Although the LZBs had been to Macau on our previous trip, the two young ladies hadn’t so Macau was in our itinerary. We set out for breakfast at the Australia Milk Company again and this time we were lucky. Even though it was still early, there was already a queue forming outside the establishment. We were shown to a table quite soon despite of that.
The place was buzzing with people and there were many servers. It was a much bigger place than the usual eatery but it was packed. We were lucky to have a table for all 6 of us. As we browsed through the menu, the waiter, even though he was brusque, allowed us time to consider our options. When he came by to take our orders, he was hard-pressed not to laugh at some of our questions and jokes. This place has much friendlier staff than the eatery across the road or any other small eateries that we’d been to. The chef who was attending to the steaming hot desserts beside our table even allowed Stef to take pictures of the desserts in the steamer.
After our meal of omelette, corn beef sandwiches, porridge, doubled-boiled milk, double-boiled egg, etc, we asked to be billed and a younger waiter came by and did some mental calculation of our consumption based on the number and types of plates on our tables, shushing us when we tried to tell him what we had. I took a couple of pictures of him trying to calculate our bill and after that, he offered to help take a picture of us.
After that, we made way to the ferry terminal to get tickets for our boat ride to Macau. The earliest timing was around noon so we had to loiter in the shopping mall of the ferry terminal till it was time to board the boat.
The ride was about an hour and when we reached Macau and passed the custom check point, we took a bus to Senado Square but we alighted a stop early so we had to walk some distance to get to our destination. They were putting up Christmas decorations and performance stage that day for the Macao Light Festival. Too bad we weren’t planning to stay for that.
I went up to the Ruins of St Paul’s with the girls and took them through the Museum of Sacred Arts, then on to the Na Tcha Temple and the Na Tcha Gallery which wasn’t open that day.
Since we arrived late, there wasn’t much time to do much sightseeing but Sam managed to get a handbag. We had to scrap the idea of having high tea at the Macau Tower though. After getting some foodstuff from a famous bakery, we walked to the main road to take a cab to the Venetian Hotel. We came upon this building across the street (sorry, couldn’t recall the name) and it was open to public and was decorated for Christmas…
The queue at the taxi stand was quite long but it didn’t take us too long to get 2 cabs to the Venetian. I was with Irene and Sam in one cab and the others in another. When we reached the hotel, we waited and waited and still didn’t see the others, so it became clear that the cabby must have dropped them off at the West wing, instead of at the main entrance.
I was supposed to take Sam with me to go find the others while Irene stayed at the entrance just in case they arrived there. However, for Sam and I to get to the West Wing, we had to cut through the casino and Sam was too young to enter the casino. Instead we were told to go up to the 3rd level and walk through the Market Street to get down the other side. So back to Irene we went, and all 3 of us went up to try to find our way around. Even though I have stayed there before but the hotel is a sprawling building and the Market Place is like a maze, and with me having a lousy sense of direction, well, you know the outcome! However, with some luck, we ran into the other half of our group just as they were going up the escalator.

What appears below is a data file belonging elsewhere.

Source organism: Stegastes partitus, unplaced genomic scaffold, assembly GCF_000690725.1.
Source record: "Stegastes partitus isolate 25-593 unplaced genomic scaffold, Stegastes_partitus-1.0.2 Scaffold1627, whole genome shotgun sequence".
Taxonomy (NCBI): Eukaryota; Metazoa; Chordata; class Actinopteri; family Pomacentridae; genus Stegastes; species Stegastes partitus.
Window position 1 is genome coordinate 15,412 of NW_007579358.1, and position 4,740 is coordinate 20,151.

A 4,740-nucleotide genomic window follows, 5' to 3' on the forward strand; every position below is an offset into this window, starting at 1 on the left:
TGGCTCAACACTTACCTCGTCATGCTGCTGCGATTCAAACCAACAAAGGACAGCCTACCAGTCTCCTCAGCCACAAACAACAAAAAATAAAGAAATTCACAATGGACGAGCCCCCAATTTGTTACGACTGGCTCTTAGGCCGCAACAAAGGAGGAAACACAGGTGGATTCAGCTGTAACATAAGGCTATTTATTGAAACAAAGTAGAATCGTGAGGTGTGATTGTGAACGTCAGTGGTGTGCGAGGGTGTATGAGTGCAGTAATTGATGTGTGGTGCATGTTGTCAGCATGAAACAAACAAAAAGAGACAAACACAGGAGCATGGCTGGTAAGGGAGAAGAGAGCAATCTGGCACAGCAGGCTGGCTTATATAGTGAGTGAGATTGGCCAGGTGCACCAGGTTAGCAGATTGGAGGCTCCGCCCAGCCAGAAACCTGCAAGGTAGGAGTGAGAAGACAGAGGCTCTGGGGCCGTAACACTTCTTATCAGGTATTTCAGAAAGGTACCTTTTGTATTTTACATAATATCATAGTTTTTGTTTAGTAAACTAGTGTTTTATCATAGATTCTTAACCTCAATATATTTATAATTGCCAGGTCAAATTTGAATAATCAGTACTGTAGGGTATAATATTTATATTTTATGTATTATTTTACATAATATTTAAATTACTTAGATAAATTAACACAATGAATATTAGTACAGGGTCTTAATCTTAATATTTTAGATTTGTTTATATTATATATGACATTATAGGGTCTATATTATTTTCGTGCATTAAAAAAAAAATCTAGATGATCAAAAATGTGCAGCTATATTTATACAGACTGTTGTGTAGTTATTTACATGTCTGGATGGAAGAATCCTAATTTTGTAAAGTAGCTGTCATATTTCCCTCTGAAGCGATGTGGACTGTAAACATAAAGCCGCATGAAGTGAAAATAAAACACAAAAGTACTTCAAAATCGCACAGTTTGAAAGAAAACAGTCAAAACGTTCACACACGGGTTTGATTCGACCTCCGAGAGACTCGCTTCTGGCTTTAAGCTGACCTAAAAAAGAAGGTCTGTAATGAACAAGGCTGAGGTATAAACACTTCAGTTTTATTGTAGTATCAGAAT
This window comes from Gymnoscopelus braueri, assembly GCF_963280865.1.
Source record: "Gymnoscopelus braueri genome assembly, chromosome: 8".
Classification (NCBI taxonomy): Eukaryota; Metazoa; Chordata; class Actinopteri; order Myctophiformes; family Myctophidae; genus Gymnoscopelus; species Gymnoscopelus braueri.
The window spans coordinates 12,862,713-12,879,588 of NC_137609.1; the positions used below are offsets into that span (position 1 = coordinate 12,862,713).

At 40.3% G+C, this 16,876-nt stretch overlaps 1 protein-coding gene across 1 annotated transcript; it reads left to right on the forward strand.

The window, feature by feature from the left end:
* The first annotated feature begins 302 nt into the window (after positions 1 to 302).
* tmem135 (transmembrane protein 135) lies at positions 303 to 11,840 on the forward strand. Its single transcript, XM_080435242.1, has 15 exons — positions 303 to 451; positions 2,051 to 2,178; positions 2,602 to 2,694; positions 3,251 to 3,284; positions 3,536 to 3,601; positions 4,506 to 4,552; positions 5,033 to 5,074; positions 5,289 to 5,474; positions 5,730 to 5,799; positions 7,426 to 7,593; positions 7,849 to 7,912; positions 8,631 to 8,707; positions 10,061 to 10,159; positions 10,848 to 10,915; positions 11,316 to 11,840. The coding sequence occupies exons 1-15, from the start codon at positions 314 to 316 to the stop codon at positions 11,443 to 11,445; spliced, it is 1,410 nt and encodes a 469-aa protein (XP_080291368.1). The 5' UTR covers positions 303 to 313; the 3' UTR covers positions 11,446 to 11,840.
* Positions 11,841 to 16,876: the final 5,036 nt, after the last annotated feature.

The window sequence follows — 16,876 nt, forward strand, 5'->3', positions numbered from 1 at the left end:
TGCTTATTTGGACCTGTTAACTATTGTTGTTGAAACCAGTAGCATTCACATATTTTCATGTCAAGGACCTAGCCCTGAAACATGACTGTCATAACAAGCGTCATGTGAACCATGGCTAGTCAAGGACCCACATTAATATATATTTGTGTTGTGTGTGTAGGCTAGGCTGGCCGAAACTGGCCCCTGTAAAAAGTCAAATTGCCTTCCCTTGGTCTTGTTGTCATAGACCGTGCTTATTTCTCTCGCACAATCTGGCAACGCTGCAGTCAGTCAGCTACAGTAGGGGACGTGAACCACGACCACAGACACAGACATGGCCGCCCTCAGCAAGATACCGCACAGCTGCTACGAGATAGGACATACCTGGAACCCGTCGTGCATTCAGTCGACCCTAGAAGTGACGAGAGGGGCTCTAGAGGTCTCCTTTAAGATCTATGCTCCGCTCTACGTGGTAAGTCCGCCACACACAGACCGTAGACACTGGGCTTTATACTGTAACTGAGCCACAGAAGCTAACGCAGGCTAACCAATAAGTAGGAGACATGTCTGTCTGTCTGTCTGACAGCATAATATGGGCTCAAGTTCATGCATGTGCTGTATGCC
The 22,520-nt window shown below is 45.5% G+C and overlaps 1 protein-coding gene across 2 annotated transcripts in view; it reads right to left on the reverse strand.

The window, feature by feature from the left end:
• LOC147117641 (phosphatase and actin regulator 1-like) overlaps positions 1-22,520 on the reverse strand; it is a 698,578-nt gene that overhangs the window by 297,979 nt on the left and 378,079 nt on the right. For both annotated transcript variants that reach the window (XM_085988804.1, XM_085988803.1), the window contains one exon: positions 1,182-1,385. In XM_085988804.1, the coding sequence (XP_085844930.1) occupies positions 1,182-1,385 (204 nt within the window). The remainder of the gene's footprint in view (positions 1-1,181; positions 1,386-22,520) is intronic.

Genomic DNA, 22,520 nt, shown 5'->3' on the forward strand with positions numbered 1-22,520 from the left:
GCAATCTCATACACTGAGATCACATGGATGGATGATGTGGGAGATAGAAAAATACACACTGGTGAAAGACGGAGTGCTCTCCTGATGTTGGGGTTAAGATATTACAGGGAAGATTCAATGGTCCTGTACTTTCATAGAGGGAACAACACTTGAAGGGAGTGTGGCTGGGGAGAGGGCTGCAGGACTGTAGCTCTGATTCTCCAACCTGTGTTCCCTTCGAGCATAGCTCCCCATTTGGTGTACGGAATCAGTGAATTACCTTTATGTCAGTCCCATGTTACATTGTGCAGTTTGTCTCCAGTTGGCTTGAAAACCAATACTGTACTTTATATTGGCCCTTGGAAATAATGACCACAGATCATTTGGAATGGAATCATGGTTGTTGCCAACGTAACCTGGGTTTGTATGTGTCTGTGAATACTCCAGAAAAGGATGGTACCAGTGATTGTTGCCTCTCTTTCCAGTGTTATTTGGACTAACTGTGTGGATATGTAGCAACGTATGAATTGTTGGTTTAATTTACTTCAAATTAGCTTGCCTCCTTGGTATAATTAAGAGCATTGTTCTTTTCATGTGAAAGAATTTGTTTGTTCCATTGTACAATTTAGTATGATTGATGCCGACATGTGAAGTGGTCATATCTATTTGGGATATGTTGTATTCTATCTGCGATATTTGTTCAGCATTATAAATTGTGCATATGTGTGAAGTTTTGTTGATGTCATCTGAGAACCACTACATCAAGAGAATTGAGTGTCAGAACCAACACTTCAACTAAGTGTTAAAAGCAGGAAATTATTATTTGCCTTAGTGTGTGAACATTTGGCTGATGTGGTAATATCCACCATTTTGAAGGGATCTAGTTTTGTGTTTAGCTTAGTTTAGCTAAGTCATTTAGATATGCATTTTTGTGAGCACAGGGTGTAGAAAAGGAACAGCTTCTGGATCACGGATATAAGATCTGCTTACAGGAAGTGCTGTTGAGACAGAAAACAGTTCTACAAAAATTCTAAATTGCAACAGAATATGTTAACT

Since Ah Ya had never been inside a casino before, her mom took her in and let her played on the slot machine. She lost HK100 as a result. Bad mommy!
We took a walk in Market Street and heard someone singing a very nice song, Parlami D’Amore Mariu. At first I thought it was a piped-in music but then we saw this guy singing behind one of the windows…
We also saw a guy dressed up in costume (they often have such characters roaming the hotel) and I just had to have a picture taken with him…
- in order to have a picture taken with this guy, you have to be roughened up first!
Soon, it was time for us to leave. We took the hotel shuttle bus to the ferry terminal but our ferry was delayed by bad weather. We waited about an hour before boarding the ferry back to Hong Kong.
It was already quite late when we got back to Hong Kong, around 9pm. We hadn’t had dinner so we searched for the place famous for roast goose meat. It wasn’t easy finding that place as we didn’t have the exact address or even the shop name. We just got to the street and started asking around. We finally found the place, or at least we thought we did…still not sure we did but it was where we had our first taste of goose meat. The others really liked it but I didn’t because I don’t like fatty meat and who would’ve thought that geese have so much fat? So thankfully we also ordered roast chicken and bbq pork so I didn’t have to eat just plain rice with chili LOL
Ever the foodie, we still had one more popular food establishment to try, a dessert shop called Cong Sao Star Dessert. It was just nearby so we just had to search for it. There was a long queue outside the shop when we got there and we waited for about an hour before we managed to get inside the shop. By then I was starting to feel quite poorly, my sore throat and flu before the trip was starting to make a comeback and I was feeling quite chilly sitting just below the air-con vent. I couldn’t take any of the cold desserts that the place was famous for, so I opted for the hot red bean paste, something quite common even in Singapore.
After filling our stomachs, we made our way back to the hotel, tired and sad that the next day would be our last day in Hong Kong. Boo hoo…